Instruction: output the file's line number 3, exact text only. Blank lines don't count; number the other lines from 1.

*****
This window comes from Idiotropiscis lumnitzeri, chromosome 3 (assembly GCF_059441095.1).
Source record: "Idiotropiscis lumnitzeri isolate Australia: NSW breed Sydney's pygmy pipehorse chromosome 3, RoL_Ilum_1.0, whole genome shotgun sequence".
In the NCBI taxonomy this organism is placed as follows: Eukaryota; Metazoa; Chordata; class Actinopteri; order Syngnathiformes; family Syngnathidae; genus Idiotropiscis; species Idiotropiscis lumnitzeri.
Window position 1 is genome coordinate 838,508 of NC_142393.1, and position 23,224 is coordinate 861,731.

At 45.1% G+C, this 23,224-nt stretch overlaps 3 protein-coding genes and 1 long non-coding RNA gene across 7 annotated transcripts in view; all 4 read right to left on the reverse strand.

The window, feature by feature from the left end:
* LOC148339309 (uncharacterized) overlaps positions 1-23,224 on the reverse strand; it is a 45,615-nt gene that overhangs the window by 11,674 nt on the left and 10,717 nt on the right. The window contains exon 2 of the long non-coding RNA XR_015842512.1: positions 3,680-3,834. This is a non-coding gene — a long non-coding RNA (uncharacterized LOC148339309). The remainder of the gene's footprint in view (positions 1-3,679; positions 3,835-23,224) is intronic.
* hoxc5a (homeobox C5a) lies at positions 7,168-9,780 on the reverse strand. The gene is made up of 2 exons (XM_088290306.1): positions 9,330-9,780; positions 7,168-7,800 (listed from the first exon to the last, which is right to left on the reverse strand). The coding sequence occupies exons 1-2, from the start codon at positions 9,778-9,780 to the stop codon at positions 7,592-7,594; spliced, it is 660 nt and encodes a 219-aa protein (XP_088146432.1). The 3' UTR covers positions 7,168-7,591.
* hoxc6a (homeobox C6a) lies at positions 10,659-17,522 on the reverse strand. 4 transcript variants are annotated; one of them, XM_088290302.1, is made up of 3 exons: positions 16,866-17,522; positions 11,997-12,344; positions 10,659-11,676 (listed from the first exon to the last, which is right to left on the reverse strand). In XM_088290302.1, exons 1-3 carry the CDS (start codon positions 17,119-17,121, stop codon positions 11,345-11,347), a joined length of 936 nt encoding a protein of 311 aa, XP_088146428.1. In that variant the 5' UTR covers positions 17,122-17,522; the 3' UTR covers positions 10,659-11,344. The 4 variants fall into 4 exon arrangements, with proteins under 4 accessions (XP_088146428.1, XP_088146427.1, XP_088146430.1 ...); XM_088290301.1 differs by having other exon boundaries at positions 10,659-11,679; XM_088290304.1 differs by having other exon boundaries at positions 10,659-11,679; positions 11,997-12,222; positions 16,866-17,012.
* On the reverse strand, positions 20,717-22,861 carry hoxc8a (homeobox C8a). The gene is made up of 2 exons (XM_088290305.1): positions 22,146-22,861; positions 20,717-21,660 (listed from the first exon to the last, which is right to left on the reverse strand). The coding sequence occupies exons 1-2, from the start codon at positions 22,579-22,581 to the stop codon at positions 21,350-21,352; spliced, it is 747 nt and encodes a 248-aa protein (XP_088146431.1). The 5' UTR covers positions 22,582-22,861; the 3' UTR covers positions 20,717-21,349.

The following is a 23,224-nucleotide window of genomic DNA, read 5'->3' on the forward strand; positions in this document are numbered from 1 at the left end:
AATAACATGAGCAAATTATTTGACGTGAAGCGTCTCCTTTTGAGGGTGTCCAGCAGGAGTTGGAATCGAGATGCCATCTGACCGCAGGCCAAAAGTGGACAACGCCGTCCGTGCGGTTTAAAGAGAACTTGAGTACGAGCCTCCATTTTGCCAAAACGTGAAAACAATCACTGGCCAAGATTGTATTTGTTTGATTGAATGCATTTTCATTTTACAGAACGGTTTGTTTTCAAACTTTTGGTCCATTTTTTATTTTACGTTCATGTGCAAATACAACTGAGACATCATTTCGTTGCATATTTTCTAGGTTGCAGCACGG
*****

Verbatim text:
In the NCBI taxonomy this organism is placed as follows: Eukaryota; Metazoa; Chordata; class Actinopteri; order Syngnathiformes; family Syngnathidae; genus Idiotropiscis; species Idiotropiscis lumnitzeri.